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Communications of the ACM

Editor's letter

The Financial Meltdown and Computing


Communications Editor-in-Chief Moshe Y. Vardi

Many reasons have been offered for the near-collapse of the global economy: Alan Greenspan kept interest rates too low too long, greedy lenders pushed subprime loans on unqualified borrowers, and so on. A common thread to these explanations is that our financial system harbored a systemic risk that evaded attention until it was too late. From the perspective of computing professionals, the crisis was caused by "them," and we are its hapless victims. I'd like to offer here another explanation. I think information technology played a major role in the crisis.

The latest financial crisis is the third in the last 25 years. In Oct. 1987, stock markets around the world crashed. That crisis was blamed on program trading, which is trading driven by computer programs, implementing arbitrage and portfolio-insurance strategies. Ten years later, the Asian Financial Crisis hit mostly Asian markets, but led to the bailout of Long-Term Capital Management, a large U.S. hedge fund, whose arbitrage strategies threatened the stability of the U.S. financial market. No other period has witnessed financial crises with such frequency. A common thread to these disasters is that our financial system has reached a level of complexity that makes it opaque even to the "high priests" of finance.

You may recall the "computer-productivity paradox" of the late 1980s and early 1990s, referring to the gap between the level of investment in information technology and the slow growth of productivity. I always thought that discussions of this "paradox" often miss an important point. To assess the value of information technology to the economy, one must contemplate how the economy would have fared without it. The obvious answer is that today's complex economic world would simply be infeasible without information technology.

In his 1986 book, The Control Revolution: Technological and Economic Origins of the Information Society, James Beniger showed how the introduction of railroads and the telegraph in the 19th century enabled the growing complexity of the economy. JoAnne Yates described the intimate connection between information technology and economic complexity in her 1989 book, Control through Communication: The Rise of System in American Management. Modern technology has enhanced this trend to the point that Bruce Lindsay, a well-known IBM database researcher, recently quipped that "relational databases form the bedrock of Western civilization." Indeed, if a massive electromagnetic pulse wiped out our computing infrastructure, our society would face a catastrophic collapse.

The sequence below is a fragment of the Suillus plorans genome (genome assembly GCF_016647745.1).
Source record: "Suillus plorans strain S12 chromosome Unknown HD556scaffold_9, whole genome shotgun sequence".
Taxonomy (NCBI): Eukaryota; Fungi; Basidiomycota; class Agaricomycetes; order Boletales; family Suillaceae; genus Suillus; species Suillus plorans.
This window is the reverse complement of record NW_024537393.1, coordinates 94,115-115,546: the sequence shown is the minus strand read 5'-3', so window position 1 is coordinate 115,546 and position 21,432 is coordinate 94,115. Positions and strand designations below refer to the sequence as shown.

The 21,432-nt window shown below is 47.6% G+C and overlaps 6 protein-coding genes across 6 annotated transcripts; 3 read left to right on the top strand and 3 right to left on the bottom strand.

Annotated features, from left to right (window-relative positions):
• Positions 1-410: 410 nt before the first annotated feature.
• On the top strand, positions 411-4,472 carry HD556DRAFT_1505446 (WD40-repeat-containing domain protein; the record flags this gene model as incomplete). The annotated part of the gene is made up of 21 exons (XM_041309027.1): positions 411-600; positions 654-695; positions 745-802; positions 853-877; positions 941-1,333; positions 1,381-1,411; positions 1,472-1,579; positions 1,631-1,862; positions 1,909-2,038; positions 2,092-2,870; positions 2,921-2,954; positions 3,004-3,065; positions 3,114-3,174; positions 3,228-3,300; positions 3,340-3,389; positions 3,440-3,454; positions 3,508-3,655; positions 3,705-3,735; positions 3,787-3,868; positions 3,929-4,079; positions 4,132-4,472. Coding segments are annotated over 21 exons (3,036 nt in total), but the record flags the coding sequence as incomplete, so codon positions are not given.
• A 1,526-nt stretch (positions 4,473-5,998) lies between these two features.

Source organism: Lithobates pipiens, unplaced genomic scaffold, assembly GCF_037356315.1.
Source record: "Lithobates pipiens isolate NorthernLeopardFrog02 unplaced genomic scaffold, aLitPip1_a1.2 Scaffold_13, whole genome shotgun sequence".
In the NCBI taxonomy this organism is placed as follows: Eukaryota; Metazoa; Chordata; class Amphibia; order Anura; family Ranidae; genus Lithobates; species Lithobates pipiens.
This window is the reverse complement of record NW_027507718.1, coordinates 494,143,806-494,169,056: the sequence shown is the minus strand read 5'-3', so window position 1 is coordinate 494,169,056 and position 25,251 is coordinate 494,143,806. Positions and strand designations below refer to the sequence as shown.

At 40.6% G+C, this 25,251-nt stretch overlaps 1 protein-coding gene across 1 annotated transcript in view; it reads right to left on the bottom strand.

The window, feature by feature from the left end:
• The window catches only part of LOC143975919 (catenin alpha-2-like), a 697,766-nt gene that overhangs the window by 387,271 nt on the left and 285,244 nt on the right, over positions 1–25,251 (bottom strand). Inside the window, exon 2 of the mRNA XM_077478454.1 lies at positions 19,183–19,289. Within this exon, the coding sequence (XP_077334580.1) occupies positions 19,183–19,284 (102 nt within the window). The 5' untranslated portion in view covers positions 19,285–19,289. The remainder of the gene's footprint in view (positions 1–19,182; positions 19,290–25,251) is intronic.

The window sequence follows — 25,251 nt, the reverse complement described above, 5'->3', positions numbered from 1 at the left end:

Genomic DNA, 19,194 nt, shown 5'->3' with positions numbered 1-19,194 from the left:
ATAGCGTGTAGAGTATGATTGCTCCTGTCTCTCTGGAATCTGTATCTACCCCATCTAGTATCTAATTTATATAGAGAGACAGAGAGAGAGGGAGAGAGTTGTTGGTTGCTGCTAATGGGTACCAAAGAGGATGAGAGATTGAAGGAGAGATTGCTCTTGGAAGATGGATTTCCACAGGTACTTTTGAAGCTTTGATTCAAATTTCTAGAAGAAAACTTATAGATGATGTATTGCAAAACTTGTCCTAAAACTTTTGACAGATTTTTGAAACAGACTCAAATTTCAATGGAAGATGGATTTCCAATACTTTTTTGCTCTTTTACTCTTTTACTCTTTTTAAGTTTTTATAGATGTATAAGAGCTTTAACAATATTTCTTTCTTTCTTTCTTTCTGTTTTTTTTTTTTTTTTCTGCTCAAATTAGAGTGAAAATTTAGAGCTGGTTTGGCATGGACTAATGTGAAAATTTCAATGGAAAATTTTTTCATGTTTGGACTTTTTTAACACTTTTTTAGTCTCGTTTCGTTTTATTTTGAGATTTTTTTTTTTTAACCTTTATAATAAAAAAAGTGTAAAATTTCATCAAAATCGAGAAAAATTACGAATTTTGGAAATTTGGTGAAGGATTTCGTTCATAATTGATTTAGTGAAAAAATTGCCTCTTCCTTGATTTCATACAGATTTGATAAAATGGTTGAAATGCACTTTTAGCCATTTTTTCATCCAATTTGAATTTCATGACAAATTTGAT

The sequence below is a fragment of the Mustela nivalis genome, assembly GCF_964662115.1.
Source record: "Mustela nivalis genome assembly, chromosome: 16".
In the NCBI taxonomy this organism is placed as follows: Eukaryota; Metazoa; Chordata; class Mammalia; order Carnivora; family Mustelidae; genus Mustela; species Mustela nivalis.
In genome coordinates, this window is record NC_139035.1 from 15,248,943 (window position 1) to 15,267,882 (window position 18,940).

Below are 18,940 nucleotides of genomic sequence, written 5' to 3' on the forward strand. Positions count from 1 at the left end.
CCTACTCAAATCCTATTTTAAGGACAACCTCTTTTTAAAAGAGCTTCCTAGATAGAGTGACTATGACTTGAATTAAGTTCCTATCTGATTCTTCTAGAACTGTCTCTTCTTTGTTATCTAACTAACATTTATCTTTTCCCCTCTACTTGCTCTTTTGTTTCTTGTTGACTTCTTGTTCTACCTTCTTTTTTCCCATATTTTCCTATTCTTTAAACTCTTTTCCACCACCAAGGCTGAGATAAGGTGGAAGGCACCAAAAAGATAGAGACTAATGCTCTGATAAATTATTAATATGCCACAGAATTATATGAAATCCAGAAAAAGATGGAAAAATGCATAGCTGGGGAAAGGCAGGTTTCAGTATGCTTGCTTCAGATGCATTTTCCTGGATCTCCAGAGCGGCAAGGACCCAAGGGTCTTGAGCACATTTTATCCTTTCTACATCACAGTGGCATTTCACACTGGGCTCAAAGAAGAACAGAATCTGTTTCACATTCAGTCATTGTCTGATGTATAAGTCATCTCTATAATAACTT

Information technology has enabled the development of a global financial system of incredible sophistication. At the same time, it has enabled the development of a global financial system of such complexity that our ability to comprehend it and assess risk, both localized and systemic, is severely limited. Financial-oversight reform is now a topic of great discussion. The focus of these talks is primarily over the structure and authority of regulatory agencies. Little attention has been given to what I consider a key issue—the opaqueness of our financial system—which is driven by its fantastic complexity. The problem is not a lack of models. To the contrary, the proliferation of models may have created an illusion of understanding and control, as is argued in a recent report titled "The Financial Crisis and the Systemic Failure of Academic Economics."

The question for computing as a discipline is whether we have something to contribute to this discussion. Our technology has enabled the development of this highly complex system, but can it help penetrate this complexity? Can we build computational models for the global financial system that would help us understand rather than obscure its behavior? Most importantly, I believe, we must understand that technology has societal consequences; it played a key role in creating the mess we are in. It is not only "them," it is also "us."

Moshe Y. Vardi, EDITOR-IN-CHIEF

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Footnotes

DOI: http://doi.acm.org/10.1145/1562164.1562165


©2009 ACM  0001-0782/09/0900  $10.00

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The Digital Library is published by the Association for Computing Machinery. Copyright © 2009 ACM, Inc.


Comments


Alexandre Dulaunoy

Regarding computational model helping to understand the financial model, the Gaussian copula function is a notorious example of a misinterpreted function to analyze risks in credit.

For more information about the function and the effect in the financial sector : http://www.wired.com/techbiz/it/magazine/17-03/wp_quant?currentPage=all

Sometimes we, as researcher, tend to minimize the potential misuse of our research works and publications and prefer to focus on their positive use. It's somehow our duty to analyze the potential abuse that can be performed against our researches (and not only in information security...).


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